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Holocaust Memory and the Boundaries of Citizenship; Israel confronts labour migration and political refugees.

Rebecca Kook
Ben-Gurion University of the Negev
Rebecca Kook
Ben-Gurion University of the Negev
Open Panel

Abstract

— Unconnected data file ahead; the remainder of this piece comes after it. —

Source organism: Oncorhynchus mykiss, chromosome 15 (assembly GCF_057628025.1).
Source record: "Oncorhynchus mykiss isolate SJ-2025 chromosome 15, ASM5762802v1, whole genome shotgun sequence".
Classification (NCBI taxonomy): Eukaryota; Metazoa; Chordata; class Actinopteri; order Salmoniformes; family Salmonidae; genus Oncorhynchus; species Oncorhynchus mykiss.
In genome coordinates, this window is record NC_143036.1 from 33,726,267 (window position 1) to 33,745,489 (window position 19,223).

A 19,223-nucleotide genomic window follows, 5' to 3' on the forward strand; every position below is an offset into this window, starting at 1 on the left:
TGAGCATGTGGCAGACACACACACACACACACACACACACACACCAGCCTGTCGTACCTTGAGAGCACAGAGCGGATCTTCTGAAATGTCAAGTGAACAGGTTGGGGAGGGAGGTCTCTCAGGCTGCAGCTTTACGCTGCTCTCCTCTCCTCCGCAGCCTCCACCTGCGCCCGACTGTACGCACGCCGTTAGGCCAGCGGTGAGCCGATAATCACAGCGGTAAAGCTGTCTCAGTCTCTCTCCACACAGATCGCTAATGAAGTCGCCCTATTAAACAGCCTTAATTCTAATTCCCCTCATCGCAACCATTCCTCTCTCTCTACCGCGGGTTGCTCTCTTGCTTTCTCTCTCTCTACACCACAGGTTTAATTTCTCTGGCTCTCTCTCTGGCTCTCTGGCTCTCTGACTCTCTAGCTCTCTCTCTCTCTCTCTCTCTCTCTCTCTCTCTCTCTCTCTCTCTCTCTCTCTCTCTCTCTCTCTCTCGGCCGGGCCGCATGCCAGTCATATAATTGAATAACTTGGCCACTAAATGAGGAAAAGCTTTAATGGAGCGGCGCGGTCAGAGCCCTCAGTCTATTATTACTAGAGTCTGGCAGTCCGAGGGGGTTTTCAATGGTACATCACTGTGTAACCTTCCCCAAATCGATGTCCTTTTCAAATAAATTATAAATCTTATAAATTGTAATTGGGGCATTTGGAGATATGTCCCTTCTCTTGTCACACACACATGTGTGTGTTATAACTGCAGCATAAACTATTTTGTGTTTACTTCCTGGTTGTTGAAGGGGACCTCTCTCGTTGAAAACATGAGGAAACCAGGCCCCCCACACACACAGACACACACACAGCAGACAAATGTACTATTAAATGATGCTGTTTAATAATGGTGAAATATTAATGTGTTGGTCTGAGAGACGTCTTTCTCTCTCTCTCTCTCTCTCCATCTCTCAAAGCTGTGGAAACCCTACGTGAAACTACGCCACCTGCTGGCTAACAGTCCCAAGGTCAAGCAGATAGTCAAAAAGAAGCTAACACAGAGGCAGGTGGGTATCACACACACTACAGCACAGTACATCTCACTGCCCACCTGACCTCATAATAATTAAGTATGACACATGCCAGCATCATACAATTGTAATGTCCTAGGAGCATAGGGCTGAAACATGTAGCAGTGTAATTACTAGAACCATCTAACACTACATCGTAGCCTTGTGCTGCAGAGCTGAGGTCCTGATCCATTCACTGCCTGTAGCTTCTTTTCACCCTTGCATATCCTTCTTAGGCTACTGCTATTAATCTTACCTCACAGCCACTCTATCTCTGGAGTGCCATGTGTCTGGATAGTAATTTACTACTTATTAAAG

Over the years, questions as to the uniqueness of the holocaust as a historical and moral event have underscored collective memory in Israel. Imbued with political meaning, the debate has been bounded by the need to base the legitimacy of Israel''s sovereignty in the legacy of the holocaust on the one hand, and the growing demands to acknowledge the Palestinian suffering (Nakba) as somehow comparable, on the other. With the recent influx of both labor migration from Asia on the one hand, and African refugees seeking asylum on the other, the moral and political legacy of the collective memory of the holocaust has resurfaced. Though distinct in status, both groups challenge contemporary Israeli notions of citizenship, and have provoked a range of government policies that serve to exclude and isolate these groups. The government''s reluctance to grant political asylum to the Darfur refugees and their efforts at deporting the children of illegal labor migrants has elicited a public debate which has drawn deeply from the holocaust narratives from which Israeli nationhood is constituted. The conflict over official policy towards the refugees and workers can be read as a conflict over different versions of holocaust memory. The rhetoric of a Jewish majority draws heavily on collective memories of Jewish victimhood and the historical vulnerability of the Jews as a minority, representing the workers and refugees as potential threats to the ability of the Jews to maintain a majority in Israel. The opposition to government policy regarding the refugees and workers also draws heavily on Israeli holocaust narratives. The campaign is founded on the axiom that the Jews, as victims of discrimination and deportation, are morally bound to protect victims of similar crimes and to be attuned to the universal implications of the holocaust. It is the purpose of this article to examine this public debate, focusing specifically on the complex interaction between the collective memory and legacies of the holocaust, and contemporary political conceptions of citizenship. In the article I argue that this debate should be examined in the context of the larger role of holocaust memory in Israel in confronting and acknowledging other instances of victimhood.